Folk Fibers Blog

  • Growing a Business

    I've been working through business exercises and in the midst of my 5 year plan I felt inspired to compile a list of example businesses that I relate to and feel inspired by. Thought this maybe helpful to share with you. 


    Alabama Chainin: Natalie Chainin has created a signature style using a reverse applique technique and everything is made by hand in the USA. From embroidery to seam, the garments are completely hand-sewn by artisans working in their own homes and business using a modern cottage industry method of manufacturing. A company and community.


    Swans Island Blankets: Weaving and natural dyeing is a labor of love and handmade value. Each piece is created with techniques honed throughout centuries of fiber arts. They hand make everything in authentic fashion and always to the highest possible standard. Swans Island is a company and a community centered in Maine and determined to create objects of beauty and utility in authentic and earth-friendly ways. They welcome anyone and everyone to visit the company in Maine. 


    Juniper Ridge: Wild harvested plants to make perfume and bath products, an old fashion approach = dream job. Every Juniper Ridge product has a harvest number stamped on the front. You can input the harvest number on the package through their website to see photos of the plants in your fragrance and the Juniper Ridge crew who gathered them! I'd love to adopt this for my naturally dyed fabrics. Juniper Ridge inspires me to continue wild harvesting my dye stuff and feel proud about choosing a slow earth-friendly method for achieving color on fabrics.



    Deynse Schmidt Quilts: I have a special place in my heart for Deynse. Back in my college days she passed through the SCAD fibers dept in 2005. I was one of the lucky students to take her improvisational quilting workshop. It changed my life. I admire Deynse for creating a successful quilt business that has been going strong for over a decade! She is a talented designer and has a strong voice and following in the quilt community and beyond. Throughout the years she has been featured in many articles and published 2 books where she shares tips and techniques for making quilts. Denise offeres a series of quilts through her brand at different price points. I relate and admire mostly her "Couture Quilts" hand-sewn by Amish craftswomen. 


    A.P.C. Quilts: Designed by Jessica Ogden & Jean Touitou from A.P.C. a french clothing brand based in Paris. The A.P.C. quilts hark on traditional quilt patterns, alot like me! One of the big differences is A.P.C. quilts are manufactured in India. There is nothing wrong with that, in fact it appears to aid in keeping the cost down which should make for some happy customers. There is video showing a glimpse into the quilt process, very inspiring, but makes me want this in America!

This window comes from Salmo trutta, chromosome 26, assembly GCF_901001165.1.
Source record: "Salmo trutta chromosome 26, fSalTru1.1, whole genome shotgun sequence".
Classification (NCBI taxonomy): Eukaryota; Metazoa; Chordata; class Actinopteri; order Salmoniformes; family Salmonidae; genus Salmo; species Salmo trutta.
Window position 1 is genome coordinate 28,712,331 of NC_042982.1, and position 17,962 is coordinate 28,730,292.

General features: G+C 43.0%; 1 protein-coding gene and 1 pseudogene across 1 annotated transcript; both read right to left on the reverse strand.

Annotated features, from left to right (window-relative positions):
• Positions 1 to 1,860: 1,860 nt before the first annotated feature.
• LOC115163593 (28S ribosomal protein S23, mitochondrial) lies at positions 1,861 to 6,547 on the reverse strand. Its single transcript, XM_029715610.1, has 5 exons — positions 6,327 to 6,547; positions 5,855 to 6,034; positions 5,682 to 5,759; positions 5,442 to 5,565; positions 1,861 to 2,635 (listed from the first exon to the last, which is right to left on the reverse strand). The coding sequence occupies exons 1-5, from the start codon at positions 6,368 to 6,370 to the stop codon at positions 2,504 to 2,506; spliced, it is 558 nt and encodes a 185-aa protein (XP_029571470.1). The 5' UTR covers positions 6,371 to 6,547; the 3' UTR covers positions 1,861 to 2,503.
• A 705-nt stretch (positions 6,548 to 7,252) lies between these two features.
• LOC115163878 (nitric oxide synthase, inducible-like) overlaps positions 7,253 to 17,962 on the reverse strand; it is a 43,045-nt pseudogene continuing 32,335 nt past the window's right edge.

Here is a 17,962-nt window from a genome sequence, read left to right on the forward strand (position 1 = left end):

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  • Comments on this post (7 comments)

    • Karen Alexander says...

      I just cringed watching the women stooping over the paper hand pricking the pattern for pouncing one needle hole at a time. Backbreaking! Can’t someone send ‘em a few pounce wheels? Cut the time on their knees significantly! I see nothing “romantic” about this type of “hand” work….Give me an address, and I’ll send them a dozen! – Karen

      On May 15, 2014

    • Ronah says...

      Dear Maura,
      I just came across your website and I am truly in love with your work. I have been a quilter all of my life. I live and work in NYC and as an artist and crafter I am invigorated to find a few young and active quilters branding themselves and quilting as a creative business vision.

      On October 19, 2013

    • Tammie says...

      such a lovely post and blog ~
      i enjoyed the film in India. to watch the women work so efficiently was a joy to see. Also the women are dressed so beautifully. love that!

      On August 20, 2013

    • Karen Alexander says...

      Wow… great video of the Indian quilt factory, but there seemed so much “inefficiency” in what seemed like and otherwise “modern” sewing factory. Ex: the modern Brother commercial models did not even had thread cutters on the side or presser bar, much less mechanical cutters… picking up large fabric cutter to cut just a thread? And all the work ON THE FLOOR! Simply backbreaking labor… can’t they furnish a few tables to do the layering and basteing on? And finally… what’s with the pin pricks for the pouncing of the pattern I’ll personally buy these poor ladies a few pouncing wheels to speed this process by HOURS! If we are going to give them machines, can’t they also be provided (for pennies more) the “rest of the tools” to make the work go even faster, but better – easier on the bodies of these working women?

      On August 13, 2013

    • Susie says...

      Thanks for sharing! I’ve been needing inspiration. I just found it here :)

      On June 24, 2013

    • Maura says...

      Ahhh sounds like a dream Ana. I hope to visit someday!

      On June 24, 2013

    • Ana says...

      The Swans Island showroom and workshop outside of Camden, Maine is beautiful and inspiring. The modest building houses the showroom, weaving room and dye lab, a sight to behold. Their blankets are gorgeous and their merino yarn is the best quality I’ve ever worked with.

      On June 24, 2013

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